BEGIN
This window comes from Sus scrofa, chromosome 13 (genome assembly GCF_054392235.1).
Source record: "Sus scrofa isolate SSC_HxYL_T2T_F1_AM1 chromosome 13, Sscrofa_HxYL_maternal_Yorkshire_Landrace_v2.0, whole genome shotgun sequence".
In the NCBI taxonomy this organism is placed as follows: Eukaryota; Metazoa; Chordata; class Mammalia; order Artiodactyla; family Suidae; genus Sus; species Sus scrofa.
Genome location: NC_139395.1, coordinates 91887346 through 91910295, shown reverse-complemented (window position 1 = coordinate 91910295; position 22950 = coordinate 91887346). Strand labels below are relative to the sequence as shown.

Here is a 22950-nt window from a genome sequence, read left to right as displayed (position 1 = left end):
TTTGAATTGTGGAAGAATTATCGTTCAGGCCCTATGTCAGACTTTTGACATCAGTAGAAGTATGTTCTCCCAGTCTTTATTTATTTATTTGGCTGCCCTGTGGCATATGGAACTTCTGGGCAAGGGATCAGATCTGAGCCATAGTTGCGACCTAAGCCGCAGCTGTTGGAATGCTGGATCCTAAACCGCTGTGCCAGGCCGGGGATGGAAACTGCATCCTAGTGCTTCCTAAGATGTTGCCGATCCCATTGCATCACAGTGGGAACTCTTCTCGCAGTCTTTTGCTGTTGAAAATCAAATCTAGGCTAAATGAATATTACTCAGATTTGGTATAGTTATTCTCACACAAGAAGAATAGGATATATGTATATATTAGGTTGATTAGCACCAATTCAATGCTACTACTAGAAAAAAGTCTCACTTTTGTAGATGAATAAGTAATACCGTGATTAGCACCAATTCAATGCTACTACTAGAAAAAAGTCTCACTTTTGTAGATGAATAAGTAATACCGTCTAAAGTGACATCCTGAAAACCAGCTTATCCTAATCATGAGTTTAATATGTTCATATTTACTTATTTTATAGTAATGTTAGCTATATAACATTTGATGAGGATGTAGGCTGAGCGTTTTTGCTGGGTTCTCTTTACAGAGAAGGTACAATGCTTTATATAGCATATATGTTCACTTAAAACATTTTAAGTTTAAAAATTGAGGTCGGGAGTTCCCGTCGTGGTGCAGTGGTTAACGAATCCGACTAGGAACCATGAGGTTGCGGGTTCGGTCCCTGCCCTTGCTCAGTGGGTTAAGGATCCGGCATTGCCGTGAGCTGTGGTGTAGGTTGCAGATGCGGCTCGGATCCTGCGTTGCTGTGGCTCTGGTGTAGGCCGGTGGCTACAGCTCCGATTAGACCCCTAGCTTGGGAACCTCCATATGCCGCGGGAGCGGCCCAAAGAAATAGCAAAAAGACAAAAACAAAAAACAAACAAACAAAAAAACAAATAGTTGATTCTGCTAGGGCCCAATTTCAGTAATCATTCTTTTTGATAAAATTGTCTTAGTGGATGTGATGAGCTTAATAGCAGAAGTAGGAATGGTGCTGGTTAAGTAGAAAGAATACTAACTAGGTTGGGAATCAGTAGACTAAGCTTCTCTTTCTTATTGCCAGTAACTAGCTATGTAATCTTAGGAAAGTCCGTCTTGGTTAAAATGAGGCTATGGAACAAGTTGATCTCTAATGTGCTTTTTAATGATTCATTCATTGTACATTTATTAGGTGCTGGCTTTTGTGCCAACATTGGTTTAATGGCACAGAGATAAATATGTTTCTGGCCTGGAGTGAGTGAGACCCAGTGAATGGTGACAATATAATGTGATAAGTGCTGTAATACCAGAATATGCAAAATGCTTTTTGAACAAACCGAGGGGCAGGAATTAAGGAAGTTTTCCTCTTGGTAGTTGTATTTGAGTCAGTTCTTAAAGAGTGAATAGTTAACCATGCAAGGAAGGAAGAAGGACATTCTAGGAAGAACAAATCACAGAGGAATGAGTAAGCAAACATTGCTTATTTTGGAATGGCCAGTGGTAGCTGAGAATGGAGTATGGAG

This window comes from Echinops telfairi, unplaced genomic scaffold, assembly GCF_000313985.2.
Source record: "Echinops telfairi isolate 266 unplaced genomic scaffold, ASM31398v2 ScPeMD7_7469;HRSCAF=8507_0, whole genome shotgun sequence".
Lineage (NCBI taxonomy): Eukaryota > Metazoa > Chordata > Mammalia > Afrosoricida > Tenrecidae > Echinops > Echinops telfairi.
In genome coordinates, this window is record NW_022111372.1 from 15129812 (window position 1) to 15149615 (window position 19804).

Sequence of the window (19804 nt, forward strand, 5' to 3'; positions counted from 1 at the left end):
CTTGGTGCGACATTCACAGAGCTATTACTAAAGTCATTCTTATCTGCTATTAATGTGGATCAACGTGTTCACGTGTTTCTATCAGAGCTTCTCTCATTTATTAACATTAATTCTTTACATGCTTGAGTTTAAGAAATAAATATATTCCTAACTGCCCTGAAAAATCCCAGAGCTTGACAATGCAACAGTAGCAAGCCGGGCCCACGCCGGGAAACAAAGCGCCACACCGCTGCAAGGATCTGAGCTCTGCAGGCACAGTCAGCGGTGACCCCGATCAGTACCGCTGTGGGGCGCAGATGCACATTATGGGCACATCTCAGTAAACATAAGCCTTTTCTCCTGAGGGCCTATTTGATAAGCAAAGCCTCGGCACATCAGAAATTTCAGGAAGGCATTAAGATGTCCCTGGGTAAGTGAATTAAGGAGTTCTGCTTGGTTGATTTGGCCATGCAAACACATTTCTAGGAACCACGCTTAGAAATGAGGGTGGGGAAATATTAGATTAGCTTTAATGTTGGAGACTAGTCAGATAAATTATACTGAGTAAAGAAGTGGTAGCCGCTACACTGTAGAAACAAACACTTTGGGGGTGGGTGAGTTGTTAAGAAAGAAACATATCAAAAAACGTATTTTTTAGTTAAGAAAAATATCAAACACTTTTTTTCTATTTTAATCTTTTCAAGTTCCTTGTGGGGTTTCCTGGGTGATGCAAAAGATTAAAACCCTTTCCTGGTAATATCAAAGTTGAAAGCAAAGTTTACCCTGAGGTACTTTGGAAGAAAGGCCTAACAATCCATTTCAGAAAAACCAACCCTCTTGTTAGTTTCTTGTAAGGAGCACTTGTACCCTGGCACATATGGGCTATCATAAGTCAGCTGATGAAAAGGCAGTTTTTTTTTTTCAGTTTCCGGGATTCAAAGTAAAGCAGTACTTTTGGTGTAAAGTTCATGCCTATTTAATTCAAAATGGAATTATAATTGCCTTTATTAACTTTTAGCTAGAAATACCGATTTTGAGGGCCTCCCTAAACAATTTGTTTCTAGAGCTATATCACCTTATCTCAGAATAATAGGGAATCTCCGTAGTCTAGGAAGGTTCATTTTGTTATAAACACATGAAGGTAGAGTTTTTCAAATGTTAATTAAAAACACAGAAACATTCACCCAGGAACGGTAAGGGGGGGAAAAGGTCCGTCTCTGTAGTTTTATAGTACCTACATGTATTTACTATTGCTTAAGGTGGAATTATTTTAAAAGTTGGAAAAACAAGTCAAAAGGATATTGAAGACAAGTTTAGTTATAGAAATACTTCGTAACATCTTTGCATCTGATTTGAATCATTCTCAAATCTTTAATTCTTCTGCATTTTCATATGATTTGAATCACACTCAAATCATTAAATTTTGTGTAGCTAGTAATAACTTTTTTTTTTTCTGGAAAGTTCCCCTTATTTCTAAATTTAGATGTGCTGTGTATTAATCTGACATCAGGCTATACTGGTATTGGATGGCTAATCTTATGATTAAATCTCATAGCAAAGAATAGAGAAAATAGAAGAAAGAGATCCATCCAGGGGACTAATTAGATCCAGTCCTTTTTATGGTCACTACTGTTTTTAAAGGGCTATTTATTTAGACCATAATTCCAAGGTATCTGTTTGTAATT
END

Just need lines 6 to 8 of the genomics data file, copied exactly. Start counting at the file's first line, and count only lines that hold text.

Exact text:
TTTGAATTGTGGAAGAATTATCGTTCAGGCCCTATGTCAGACTTTTGACATCAGTAGAAGTATGTTCTCCCAGTCTTTATTTATTTATTTGGCTGCCCTGTGGCATATGGAACTTCTGGGCAAGGGATCAGATCTGAGCCATAGTTGCGACCTAAGCCGCAGCTGTTGGAATGCTGGATCCTAAACCGCTGTGCCAGGCCGGGGATGGAAACTGCATCCTAGTGCTTCCTAAGATGTTGCCGATCCCATTGCATCACAGTGGGAACTCTTCTCGCAGTCTTTTGCTGTTGAAAATCAAATCTAGGCTAAATGAATATTACTCAGATTTGGTATAGTTATTCTCACACAAGAAGAATAGGATATATGTATATATTAGGTTGATTAGCACCAATTCAATGCTACTACTAGAAAAAAGTCTCACTTTTGTAGATGAATAAGTAATACCGTGATTAGCACCAATTCAATGCTACTACTAGAAAAAAGTCTCACTTTTGTAGATGAATAAGTAATACCGTCTAAAGTGACATCCTGAAAACCAGCTTATCCTAATCATGAGTTTAATATGTTCATATTTACTTATTTTATAGTAATGTTAGCTATATAACATTTGATGAGGATGTAGGCTGAGCGTTTTTGCTGGGTTCTCTTTACAGAGAAGGTACAATGCTTTATATAGCATATATGTTCACTTAAAACATTTTAAGTTTAAAAATTGAGGTCGGGAGTTCCCGTCGTGGTGCAGTGGTTAACGAATCCGACTAGGAACCATGAGGTTGCGGGTTCGGTCCCTGCCCTTGCTCAGTGGGTTAAGGATCCGGCATTGCCGTGAGCTGTGGTGTAGGTTGCAGATGCGGCTCGGATCCTGCGTTGCTGTGGCTCTGGTGTAGGCCGGTGGCTACAGCTCCGATTAGACCCCTAGCTTGGGAACCTCCATATGCCGCGGGAGCGGCCCAAAGAAATAGCAAAAAGACAAAAACAAAAAACAAACAAACAAAAAAACAAATAGTTGATTCTGCTAGGGCCCAATTTCAGTAATCATTCTTTTTGATAAAATTGTCTTAGTGGATGTGATGAGCTTAATAGCAGAAGTAGGAATGGTGCTGGTTAAGTAGAAAGAATACTAACTAGGTTGGGAATCAGTAGACTAAGCTTCTCTTTCTTATTGCCAGTAACTAGCTATGTAATCTTAGGAAAGTCCGTCTTGGTTAAAATGAGGCTATGGAACAAGTTGATCTCTAATGTGCTTTTTAATGATTCATTCATTGTACATTTATTAGGTGCTGGCTTTTGTGCCAACATTGGTTTAATGGCACAGAGATAAATATGTTTCTGGCCTGGAGTGAGTGAGACCCAGTGAATGGTGACAATATAATGTGATAAGTGCTGTAATACCAGAATATGCAAAATGCTTTTTGAACAAACCGAGGGGCAGGAATTAAGGAAGTTTTCCTCTTGGTAGTTGTATTTGAGTCAGTTCTTAAAGAGTGAATAGTTAACCATGCAAGGAAGGAAGAAGGACATTCTAGGAAGAACAAATCACAGAGGAATGAGTAAGCAAACATTGCTTATTTTGGAATGGCCAGTGGTAGCTGAGAATGGAGTATGGAG

This window comes from Echinops telfairi, unplaced genomic scaffold, assembly GCF_000313985.2.
Source record: "Echinops telfairi isolate 266 unplaced genomic scaffold, ASM31398v2 ScPeMD7_7469;HRSCAF=8507_0, whole genome shotgun sequence".